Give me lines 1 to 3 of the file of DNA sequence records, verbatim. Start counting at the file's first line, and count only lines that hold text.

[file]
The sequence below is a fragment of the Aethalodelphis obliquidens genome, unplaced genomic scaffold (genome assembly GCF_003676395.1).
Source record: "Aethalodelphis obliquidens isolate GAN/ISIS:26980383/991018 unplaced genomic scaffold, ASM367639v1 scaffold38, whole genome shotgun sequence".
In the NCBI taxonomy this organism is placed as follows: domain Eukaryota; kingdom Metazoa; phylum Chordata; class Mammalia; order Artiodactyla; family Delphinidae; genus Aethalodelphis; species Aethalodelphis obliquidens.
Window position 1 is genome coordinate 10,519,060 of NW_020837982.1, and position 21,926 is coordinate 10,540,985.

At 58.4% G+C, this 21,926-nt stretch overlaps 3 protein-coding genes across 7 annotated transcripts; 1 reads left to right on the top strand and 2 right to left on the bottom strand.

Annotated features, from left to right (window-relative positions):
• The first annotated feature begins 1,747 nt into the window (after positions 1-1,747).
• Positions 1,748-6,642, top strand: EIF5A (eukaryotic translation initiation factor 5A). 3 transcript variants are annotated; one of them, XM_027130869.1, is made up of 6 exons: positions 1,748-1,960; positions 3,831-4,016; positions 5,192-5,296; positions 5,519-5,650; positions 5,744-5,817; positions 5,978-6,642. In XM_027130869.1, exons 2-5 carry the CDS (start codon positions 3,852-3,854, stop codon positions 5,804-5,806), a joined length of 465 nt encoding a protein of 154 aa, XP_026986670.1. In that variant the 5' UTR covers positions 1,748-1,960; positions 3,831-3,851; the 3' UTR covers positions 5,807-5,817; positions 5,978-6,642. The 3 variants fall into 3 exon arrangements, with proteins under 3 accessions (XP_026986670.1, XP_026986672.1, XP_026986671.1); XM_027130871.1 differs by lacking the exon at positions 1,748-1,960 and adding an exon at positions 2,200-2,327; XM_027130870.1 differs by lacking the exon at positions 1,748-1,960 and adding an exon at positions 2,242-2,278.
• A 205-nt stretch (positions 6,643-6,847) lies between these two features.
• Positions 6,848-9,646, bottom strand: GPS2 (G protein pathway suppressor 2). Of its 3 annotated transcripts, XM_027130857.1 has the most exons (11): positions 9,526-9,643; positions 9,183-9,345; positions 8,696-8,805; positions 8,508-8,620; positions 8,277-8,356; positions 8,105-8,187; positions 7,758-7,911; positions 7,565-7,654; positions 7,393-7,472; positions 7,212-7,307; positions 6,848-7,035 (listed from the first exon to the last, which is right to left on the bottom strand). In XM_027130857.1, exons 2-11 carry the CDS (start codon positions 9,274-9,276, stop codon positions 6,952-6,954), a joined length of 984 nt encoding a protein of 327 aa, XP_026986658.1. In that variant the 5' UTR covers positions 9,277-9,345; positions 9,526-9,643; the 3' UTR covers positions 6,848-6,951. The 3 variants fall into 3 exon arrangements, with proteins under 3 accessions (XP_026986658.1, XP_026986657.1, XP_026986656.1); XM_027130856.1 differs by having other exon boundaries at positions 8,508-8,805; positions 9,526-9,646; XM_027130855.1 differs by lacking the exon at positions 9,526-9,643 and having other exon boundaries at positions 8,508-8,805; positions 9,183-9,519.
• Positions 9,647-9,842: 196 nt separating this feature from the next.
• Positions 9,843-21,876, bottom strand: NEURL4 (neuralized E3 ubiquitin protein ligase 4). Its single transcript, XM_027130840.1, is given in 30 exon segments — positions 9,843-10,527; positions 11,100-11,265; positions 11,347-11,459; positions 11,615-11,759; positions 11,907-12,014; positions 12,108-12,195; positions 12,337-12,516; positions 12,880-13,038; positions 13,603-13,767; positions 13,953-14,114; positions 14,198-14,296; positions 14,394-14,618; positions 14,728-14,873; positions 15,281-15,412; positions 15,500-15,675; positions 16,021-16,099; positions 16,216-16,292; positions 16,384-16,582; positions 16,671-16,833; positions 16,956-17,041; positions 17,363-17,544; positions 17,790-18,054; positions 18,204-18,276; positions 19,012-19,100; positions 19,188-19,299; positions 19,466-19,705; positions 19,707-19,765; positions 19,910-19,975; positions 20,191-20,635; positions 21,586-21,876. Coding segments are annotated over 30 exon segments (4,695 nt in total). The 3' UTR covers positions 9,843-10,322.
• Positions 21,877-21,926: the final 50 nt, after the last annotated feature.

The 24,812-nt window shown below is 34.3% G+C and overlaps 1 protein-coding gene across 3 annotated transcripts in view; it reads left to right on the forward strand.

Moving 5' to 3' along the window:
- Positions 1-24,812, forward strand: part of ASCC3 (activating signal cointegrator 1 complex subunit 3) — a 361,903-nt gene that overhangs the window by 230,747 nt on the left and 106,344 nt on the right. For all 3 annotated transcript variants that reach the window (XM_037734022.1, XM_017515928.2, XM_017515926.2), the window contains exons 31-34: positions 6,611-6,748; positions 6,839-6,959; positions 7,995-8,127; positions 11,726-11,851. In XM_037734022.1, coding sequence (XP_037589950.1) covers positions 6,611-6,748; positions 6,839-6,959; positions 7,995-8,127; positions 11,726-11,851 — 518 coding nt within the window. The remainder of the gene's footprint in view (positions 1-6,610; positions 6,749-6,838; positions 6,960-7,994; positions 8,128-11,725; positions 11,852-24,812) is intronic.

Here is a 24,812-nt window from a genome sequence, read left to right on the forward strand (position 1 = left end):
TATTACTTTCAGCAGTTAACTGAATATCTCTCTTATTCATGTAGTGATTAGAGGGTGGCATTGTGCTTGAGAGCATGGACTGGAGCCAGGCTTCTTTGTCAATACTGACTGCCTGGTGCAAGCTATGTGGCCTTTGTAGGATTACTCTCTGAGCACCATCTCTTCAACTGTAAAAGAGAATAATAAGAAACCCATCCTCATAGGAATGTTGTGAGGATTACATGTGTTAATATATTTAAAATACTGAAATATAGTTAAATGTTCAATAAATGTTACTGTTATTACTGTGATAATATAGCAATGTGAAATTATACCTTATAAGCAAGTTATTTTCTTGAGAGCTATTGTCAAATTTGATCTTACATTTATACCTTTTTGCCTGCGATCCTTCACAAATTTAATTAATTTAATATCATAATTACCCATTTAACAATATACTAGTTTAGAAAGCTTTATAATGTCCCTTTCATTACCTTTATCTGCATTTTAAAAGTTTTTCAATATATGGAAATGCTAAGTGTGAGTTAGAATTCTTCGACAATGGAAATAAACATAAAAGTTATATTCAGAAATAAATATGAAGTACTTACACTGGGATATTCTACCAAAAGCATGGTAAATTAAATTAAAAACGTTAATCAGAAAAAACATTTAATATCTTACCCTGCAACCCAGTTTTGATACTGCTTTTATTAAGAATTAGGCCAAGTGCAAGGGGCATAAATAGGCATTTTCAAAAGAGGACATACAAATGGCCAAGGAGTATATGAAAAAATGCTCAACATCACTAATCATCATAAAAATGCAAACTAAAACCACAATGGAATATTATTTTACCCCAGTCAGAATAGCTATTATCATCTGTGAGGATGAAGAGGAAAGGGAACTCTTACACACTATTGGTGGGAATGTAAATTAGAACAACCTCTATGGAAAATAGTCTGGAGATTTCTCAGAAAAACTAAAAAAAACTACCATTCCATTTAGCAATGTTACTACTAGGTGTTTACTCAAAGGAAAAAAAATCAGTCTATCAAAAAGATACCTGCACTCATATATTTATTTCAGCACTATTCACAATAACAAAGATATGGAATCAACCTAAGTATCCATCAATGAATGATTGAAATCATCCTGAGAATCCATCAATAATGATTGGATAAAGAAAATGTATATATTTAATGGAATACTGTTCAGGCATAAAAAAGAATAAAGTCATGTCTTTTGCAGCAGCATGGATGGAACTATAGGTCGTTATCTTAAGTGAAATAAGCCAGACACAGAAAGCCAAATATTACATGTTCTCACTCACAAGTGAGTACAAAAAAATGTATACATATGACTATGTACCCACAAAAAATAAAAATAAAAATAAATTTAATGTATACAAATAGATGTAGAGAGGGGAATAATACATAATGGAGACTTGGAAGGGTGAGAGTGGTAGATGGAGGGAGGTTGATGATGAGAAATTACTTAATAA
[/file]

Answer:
The sequence below is a fragment of the Aethalodelphis obliquidens genome, unplaced genomic scaffold (genome assembly GCF_003676395.1).
Source record: "Aethalodelphis obliquidens isolate GAN/ISIS:26980383/991018 unplaced genomic scaffold, ASM367639v1 scaffold38, whole genome shotgun sequence".
In the NCBI taxonomy this organism is placed as follows: domain Eukaryota; kingdom Metazoa; phylum Chordata; class Mammalia; order Artiodactyla; family Delphinidae; genus Aethalodelphis; species Aethalodelphis obliquidens.